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Food safety concerns are altering equipment design

The development of a “seamless technical community” is the best way to cope with the changes that are sure to come to the food manufacturing community once the Food Safety Modernization Act gets sorted out and enforcement begins.
FILED IN:  Trends and Issues  > Food safety

That was a key takeaway from the March 21 Pack Expo International Press Event at the Intercontinental Chicago O’Hare.

As a result of the FSMA, “Big changes are coming,” said food scientist and microbiologist Jeffrey Barach. “But we see opportunities for suppliers to work with CPG companies in such a way that a seamless technical community comes about.” That way, said Barach, no matter how things shake out once FMSA implementation and enforcement rolls around, the food manufacturing community will be much better prepared to adjust to all the changes that are sure to come.

Also addressing the audience of packaging journalists was David Drum, senior food safety engineer at Kellogg’s, and Mike Alagna, COO of Nation Pizza & Foods. Drum and colleagues at Kellogg’s are dealing with FMSA by breaking it down into two categories: current assets and new installations. “We’re designing out potential hazards by looking at HACCP-based risk assessments,” said Drum. He also recommended that food manufacturers look to GMA’s Web site for a facilities checklist that is a good tool in bracing for FMSA. And for equipment-related checklists, look to AMI and USDA Web sites in addition to GMA, said Drum.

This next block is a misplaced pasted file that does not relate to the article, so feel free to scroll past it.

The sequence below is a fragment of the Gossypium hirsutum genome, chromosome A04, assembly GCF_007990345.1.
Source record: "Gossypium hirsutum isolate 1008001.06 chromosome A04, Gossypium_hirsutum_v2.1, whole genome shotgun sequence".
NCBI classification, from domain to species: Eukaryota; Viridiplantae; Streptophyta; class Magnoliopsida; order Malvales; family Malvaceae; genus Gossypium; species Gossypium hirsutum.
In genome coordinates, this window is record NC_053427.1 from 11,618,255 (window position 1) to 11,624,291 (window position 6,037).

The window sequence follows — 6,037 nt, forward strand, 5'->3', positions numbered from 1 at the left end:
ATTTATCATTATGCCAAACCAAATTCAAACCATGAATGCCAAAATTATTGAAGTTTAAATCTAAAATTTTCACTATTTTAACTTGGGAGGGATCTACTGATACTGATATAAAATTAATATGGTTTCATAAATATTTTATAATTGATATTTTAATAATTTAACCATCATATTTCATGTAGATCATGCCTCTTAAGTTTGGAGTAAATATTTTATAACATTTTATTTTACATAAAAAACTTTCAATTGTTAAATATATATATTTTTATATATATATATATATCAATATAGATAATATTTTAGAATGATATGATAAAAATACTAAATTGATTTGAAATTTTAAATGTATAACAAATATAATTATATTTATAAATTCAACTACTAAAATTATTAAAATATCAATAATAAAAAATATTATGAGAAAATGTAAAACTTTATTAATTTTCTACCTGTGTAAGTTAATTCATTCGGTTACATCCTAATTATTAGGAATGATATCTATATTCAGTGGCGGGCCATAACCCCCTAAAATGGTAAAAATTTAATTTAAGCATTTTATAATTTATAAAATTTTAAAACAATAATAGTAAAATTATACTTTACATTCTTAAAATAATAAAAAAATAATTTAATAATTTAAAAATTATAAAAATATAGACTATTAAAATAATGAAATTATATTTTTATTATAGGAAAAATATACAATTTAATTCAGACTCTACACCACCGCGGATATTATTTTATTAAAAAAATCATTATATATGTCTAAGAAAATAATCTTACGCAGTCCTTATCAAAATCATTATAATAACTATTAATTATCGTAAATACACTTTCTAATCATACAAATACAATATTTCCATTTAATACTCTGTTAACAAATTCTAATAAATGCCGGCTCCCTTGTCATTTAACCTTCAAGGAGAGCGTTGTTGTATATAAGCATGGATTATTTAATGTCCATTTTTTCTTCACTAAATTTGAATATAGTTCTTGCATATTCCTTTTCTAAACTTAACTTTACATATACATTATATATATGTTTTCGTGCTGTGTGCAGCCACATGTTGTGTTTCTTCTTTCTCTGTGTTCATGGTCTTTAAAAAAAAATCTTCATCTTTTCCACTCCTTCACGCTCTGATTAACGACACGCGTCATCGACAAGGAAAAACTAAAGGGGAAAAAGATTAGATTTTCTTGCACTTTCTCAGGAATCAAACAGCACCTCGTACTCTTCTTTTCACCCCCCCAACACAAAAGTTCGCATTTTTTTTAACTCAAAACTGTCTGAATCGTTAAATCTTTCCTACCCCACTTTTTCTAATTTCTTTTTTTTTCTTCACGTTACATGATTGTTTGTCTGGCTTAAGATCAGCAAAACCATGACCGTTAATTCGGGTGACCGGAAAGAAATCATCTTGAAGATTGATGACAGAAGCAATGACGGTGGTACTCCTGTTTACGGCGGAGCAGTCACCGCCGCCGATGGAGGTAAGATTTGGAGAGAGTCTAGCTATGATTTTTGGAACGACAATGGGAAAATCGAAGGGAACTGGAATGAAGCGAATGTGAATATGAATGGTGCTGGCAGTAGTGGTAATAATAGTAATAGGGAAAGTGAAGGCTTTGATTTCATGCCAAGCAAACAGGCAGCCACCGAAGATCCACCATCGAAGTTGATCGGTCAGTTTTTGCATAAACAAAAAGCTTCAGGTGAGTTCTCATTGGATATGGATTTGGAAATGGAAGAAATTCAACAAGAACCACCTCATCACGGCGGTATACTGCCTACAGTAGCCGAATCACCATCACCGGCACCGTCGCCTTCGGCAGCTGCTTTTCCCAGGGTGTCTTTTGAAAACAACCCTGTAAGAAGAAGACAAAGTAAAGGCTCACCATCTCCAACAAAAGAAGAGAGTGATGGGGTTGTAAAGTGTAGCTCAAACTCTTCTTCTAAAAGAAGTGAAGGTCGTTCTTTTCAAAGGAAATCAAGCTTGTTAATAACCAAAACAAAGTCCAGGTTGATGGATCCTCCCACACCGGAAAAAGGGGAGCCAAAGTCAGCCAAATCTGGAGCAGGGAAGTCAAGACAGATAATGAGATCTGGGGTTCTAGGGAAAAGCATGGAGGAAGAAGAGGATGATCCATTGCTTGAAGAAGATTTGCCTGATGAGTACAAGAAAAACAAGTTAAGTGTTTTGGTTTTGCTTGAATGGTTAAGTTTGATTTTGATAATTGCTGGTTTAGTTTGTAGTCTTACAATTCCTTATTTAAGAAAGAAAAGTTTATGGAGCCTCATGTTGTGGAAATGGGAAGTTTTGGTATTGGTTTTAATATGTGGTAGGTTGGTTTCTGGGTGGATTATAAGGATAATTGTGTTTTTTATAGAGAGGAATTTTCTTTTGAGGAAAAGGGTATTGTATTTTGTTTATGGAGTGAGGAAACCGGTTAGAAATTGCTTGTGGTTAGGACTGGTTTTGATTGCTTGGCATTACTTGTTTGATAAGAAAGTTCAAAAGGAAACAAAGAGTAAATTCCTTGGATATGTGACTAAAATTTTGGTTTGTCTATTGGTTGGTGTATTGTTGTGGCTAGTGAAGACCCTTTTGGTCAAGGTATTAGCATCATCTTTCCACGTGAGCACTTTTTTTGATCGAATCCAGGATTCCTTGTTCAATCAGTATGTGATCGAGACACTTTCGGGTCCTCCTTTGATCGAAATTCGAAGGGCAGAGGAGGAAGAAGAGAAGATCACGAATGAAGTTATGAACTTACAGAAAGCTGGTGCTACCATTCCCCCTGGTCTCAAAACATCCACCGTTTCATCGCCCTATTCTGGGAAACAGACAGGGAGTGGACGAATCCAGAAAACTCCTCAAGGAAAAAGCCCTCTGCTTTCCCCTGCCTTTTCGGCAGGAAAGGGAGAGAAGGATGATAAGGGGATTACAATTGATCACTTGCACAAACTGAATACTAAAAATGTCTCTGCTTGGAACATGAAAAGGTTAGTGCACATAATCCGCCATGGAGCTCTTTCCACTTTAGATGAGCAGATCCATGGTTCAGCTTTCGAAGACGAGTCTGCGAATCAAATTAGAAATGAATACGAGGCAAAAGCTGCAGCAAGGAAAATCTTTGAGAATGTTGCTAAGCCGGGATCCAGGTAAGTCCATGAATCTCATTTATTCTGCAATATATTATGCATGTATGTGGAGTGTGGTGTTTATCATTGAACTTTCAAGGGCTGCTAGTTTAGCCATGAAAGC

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Alagna of Nation Pizza & Foods described how processing and packaging machinery has already begun to change in ways that will help companies like his cope with FMSA. “Ease of cleaning is being designed into the equipment,” said Alagna. “Things like clean-out holes are more numerous, and tension releases are becoming common to simplify removal of a conveyor belt for sanitation. Easier-to-clean UHMW pieces are being used instead of metal.” He applauded the ongoing trend toward a much more open design in food manufacturing and packaging equipment, reminding the audience that “If you can’t see it, how do you clean it?”

Concluding remarks at the event came from Walt Staehle of Siemens Energy and Automation. In addressing workforce development issues, he made the following observations:
• People development and change management are the keys to tackling technology.
• Technology is not the answer, it’s an enabler.
• Technology should reduce complexity.
• The key participant in the workforce of the future will be someone whose job title is something like Mechanic-Electrician-Controls Engineer-Computer Whiz-Other.


Opening remarks at the press event from Packaging Machinery Manufacturers Institute President Chuck Yuska confirmed what many have suspected ever since Pack Expo Las Vegas set records last Fall: Pack Expo International, October 28-31 at Chicago’s McCormick Place, will be a very strong show. About 1,800 exhibitors are expected to occupy more than a million square feet. The show will continue to do what Pack Expo in all its iterations has always aimed to do, said Yuska. “It will help end users discover new technologies to strengthen their brands, improve manufacturing efficiencies, and achieve sustainability goals.”

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